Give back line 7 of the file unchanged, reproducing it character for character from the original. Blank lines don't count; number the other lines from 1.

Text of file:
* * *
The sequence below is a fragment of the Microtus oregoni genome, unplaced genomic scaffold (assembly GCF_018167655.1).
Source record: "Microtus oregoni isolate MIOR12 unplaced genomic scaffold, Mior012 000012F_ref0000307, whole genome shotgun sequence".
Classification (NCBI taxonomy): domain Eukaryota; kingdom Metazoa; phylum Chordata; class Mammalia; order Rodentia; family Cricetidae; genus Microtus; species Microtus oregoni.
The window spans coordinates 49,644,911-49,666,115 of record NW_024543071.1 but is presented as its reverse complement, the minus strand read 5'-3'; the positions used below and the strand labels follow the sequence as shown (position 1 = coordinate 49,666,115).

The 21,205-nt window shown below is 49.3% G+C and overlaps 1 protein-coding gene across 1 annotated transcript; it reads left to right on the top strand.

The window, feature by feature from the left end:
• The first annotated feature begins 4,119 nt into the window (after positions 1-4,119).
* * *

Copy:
• The first annotated feature begins 4,119 nt into the window (after positions 1-4,119).